Haas Newsroom


October 4, 2011

 

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Defining the New Business Leader from Corporate to Community

 

Watch Nora Silver talk about the research.

 

Business schools are churning out a new breed of MBA graduates who want to use their leadership skills toward effecting social good. The University of California, Berkeley's Haas School of Business is the first business school studying "multi-sector leadership," according to Nora Silver, adjunct professor and director of the Center for Nonprofit and Public Leadership at Berkeley-Haas.

 

"Multi-sector leadership is the degree to which leaders work beyond their own sectors. Corporate leaders are active in non-profit and public life. Public officials serve on nonprofit boards. It's that kind of activity that we believe is the future of leadership," says Silver.

 

The first-of-its-kind research will eventually help the Haas School develop new courses focused on teaching students to successfully operate and contribute in the corporate, public and nonprofit/philanthropic environments simultaneously. The study, says Silver, answers a pressing need for business schools to prepare students for the future demands of cross-sector leadership.

 

The working paper, Multi-Sector Leadership, is co-authored by Silver and Haas faculty member Paul Jansen, director emeritus of McKinsey & Company. Student contributors to the research include Christina Shibue, MBA 10, Chris Grape, MBA 11, Levi Goertz, MBA 11, and Kate Zimmerman, MBA 11.

 

The core of the research focuses on the extent to which current leaders work across these sectors and how they do so. The sample includes 1500 leaders in Fortune 200 companies, 300 public sector leaders (such as cabinet members, senators, and mayors), and 200 nonprofit leaders from the country's largest non-profit and philanthropic organizations.

 

Questions include:

  • Is working across sectors beneficial for their careers and their organizations?
  • What skills and knowledge do they need to be effective in one sector versus another?
  • What skills and knowledge do we need to develop in our business students so they can be effective multi-sector leaders in the future?
  •  

    "Corporate executives deal with strategy, partnerships and relationships, talent development, functional areas such as marketing and finance - all of those are translatable to creating affordable housing, economic development, or the kind of issues the public and non-profit sectors face," says Silver. "Research seems to indicate as people move up to the CEO level they have more affiliations within their sector and across sectors. In fact, some of the leaders have never been asked about the connection before and what it means for their professional lives and institutions they lead."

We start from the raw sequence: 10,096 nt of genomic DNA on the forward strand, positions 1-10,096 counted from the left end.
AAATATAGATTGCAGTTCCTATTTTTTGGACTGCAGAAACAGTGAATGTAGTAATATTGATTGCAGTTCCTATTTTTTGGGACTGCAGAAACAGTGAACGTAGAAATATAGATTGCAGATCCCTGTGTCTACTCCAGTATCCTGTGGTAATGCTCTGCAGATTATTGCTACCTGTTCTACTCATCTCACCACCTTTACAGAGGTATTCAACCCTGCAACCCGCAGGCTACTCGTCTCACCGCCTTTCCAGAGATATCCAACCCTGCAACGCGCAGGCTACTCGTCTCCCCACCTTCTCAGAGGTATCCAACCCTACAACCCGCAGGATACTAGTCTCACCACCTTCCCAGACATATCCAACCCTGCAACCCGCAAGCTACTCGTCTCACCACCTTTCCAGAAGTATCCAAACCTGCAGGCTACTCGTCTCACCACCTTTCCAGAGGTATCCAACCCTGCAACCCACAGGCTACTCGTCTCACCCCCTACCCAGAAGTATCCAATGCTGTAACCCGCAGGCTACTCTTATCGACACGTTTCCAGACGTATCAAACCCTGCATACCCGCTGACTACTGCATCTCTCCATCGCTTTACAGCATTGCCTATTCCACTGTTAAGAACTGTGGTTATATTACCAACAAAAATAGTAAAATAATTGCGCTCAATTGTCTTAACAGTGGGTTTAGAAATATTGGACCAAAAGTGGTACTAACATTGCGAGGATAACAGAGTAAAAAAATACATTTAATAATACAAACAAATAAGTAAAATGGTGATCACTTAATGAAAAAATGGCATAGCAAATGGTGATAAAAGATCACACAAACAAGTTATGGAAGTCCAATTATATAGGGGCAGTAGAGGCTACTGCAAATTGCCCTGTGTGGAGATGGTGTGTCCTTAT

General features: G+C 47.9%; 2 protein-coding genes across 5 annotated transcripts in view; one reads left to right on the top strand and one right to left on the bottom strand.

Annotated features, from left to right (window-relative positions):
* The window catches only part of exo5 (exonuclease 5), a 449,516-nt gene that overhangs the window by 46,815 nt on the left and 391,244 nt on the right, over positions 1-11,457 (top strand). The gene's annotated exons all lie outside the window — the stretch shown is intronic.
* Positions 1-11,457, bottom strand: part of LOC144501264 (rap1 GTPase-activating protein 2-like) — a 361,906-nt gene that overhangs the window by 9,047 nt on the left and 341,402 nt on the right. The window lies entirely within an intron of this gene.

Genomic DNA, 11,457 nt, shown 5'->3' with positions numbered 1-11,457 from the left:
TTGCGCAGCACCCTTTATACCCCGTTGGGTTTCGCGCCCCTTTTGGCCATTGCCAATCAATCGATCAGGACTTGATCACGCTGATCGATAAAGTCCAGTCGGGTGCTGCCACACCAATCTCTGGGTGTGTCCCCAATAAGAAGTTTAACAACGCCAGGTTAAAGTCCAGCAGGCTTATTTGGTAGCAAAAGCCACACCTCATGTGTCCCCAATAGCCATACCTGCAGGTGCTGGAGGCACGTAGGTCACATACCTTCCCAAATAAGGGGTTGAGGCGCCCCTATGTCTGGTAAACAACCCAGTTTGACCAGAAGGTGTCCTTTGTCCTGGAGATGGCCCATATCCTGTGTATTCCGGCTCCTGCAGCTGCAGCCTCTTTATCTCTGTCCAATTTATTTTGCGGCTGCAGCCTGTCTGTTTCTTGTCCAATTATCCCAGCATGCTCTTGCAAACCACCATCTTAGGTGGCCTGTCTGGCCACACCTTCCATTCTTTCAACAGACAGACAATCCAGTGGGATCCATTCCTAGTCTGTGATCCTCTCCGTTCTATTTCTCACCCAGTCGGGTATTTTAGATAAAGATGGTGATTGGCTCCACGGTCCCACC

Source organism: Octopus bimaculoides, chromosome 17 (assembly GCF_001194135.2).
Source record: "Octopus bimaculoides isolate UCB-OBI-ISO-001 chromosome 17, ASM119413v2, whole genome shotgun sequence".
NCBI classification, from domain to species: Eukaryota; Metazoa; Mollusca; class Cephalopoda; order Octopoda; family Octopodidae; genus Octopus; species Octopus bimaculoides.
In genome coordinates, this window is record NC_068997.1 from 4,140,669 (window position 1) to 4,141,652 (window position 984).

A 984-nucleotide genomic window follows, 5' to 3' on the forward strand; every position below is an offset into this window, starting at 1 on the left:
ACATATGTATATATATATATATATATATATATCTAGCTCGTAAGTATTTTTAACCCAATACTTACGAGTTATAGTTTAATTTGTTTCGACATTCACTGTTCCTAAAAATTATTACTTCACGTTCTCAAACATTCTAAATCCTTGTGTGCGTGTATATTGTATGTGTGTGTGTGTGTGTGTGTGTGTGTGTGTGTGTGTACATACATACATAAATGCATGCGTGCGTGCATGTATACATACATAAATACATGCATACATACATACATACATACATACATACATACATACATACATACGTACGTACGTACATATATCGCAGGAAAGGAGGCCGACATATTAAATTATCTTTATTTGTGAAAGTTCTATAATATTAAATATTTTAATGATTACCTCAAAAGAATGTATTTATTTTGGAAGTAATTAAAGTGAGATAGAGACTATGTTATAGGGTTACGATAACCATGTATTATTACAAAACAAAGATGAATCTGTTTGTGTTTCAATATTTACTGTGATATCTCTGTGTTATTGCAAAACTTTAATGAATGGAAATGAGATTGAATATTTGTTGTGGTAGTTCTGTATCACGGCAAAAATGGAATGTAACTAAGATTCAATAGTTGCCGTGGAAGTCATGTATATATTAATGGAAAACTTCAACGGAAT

The researchers hope leaders will not only become more effective across sectors but organizations in all sectors will increase their effectiveness by gaining multi sector leaders on their boards - and in their leadership positions--people who can give the organizations a broader view of how its strategy fits into the market and creates impact. Silver says the key is engagement and developing partnerships such as those created by Haas alum and Bank of America President of Home Loans Barbara Desoer, who sits on several nonprofit boards in her community.

     

    Silver says Berkeley-Haas' defining principles - Question the Status Quo, Confidence Without Attitude, Students Always, and Beyond Yourself - inspired the research.

     

    "It makes sense to me that Haas would be the first to look at this because our students really push us and we're interested in creating leaders who would develop these kinds of values, knowledge and skills as multi-sector leaders."

     


    Contact:

    Pamela Tom

    (510) 642 - 2734

    ptom@haas.berkeley.edu


    Ute Frey

    (510) 642 - 0342

    frey@haas.berkeley.edu

     

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